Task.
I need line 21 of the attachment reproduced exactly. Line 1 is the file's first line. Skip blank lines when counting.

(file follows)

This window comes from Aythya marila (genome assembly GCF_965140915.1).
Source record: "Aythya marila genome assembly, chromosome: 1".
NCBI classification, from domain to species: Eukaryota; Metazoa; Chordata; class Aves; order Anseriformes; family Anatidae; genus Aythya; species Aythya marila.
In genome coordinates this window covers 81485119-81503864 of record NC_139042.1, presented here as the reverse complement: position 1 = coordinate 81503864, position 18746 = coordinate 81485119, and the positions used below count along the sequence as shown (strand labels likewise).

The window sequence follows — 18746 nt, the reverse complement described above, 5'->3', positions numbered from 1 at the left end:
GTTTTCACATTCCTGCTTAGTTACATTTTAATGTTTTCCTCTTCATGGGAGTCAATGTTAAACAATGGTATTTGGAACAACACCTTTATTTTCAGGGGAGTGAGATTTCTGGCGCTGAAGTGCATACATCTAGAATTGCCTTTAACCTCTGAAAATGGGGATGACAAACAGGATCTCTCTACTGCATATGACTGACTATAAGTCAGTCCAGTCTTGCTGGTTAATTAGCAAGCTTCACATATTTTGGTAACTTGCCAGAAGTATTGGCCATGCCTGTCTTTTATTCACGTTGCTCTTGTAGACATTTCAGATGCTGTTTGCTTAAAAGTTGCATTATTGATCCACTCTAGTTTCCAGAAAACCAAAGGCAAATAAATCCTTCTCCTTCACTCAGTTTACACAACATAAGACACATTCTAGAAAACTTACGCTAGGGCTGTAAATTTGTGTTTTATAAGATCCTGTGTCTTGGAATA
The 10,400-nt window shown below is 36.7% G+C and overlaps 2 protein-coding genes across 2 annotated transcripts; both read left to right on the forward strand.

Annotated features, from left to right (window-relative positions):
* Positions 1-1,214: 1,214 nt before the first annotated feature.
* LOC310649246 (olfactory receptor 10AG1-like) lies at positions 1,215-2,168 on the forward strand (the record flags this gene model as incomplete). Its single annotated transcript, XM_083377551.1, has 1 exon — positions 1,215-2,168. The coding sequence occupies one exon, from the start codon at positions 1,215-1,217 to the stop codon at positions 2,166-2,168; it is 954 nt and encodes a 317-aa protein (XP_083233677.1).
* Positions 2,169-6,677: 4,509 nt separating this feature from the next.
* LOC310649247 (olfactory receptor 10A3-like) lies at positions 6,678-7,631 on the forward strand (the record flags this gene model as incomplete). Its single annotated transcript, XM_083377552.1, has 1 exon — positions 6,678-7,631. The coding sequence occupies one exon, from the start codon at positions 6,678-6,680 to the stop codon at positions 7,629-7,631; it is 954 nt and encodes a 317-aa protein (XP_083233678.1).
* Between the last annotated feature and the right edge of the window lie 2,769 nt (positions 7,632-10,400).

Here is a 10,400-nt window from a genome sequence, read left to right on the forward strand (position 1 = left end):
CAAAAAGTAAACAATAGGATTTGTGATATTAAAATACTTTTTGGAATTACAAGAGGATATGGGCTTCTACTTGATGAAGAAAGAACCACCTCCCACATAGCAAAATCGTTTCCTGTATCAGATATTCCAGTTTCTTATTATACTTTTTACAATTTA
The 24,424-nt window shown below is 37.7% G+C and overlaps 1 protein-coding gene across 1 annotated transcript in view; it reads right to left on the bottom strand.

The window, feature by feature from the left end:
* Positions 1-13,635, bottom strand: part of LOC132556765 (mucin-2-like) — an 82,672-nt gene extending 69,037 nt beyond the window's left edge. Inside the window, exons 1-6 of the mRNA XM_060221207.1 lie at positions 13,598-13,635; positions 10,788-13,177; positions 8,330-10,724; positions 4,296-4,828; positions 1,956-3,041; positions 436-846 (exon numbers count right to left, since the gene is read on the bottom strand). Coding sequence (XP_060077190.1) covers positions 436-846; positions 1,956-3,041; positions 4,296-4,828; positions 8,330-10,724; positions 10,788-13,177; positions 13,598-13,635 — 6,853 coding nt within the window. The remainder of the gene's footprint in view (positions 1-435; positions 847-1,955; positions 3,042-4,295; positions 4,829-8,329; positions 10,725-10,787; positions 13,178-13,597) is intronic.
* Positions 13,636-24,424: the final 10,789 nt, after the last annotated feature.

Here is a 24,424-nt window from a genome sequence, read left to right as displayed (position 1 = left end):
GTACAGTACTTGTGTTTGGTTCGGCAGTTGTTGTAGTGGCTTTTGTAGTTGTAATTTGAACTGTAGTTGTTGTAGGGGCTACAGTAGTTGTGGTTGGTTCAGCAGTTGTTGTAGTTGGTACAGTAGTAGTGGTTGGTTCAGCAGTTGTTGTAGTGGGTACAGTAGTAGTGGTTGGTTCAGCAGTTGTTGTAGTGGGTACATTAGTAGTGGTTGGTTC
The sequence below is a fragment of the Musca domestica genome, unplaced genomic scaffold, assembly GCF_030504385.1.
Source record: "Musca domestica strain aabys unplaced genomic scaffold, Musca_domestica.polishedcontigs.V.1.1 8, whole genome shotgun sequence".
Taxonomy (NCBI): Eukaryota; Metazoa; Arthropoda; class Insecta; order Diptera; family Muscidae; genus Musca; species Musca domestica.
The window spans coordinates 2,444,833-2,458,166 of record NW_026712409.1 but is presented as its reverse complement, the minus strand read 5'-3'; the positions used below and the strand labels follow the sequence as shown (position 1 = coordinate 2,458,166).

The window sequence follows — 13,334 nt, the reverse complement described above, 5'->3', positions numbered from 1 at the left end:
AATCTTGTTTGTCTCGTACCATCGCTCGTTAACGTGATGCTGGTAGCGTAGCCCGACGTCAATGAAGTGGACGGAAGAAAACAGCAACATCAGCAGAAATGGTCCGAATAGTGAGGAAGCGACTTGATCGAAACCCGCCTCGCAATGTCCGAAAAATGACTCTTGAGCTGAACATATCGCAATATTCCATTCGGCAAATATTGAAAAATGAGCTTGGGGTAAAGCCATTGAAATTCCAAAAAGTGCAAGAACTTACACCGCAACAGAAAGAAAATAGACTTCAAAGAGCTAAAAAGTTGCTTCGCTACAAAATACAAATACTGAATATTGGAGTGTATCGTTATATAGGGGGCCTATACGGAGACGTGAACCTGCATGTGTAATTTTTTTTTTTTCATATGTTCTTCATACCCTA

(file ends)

GTACAGTACTTGTGTTTGGTTCGGCAGTTGTTGTAGTGGCTTTTGTAGTTGTAATTTGAACTGTAGTTGTTGTAGGGGCTACAGTAGTTGTGGTTGGTTCAGCAGTTGTTGTAGTTGGTACAGTAGTAGTGGTTGGTTCAGCAGTTGTTGTAGTGGGTACAGTAGTAGTGGTTGGTTCAGCAGTTGTTGTAGTGGGTACATTAGTAGTGGTTGGTTC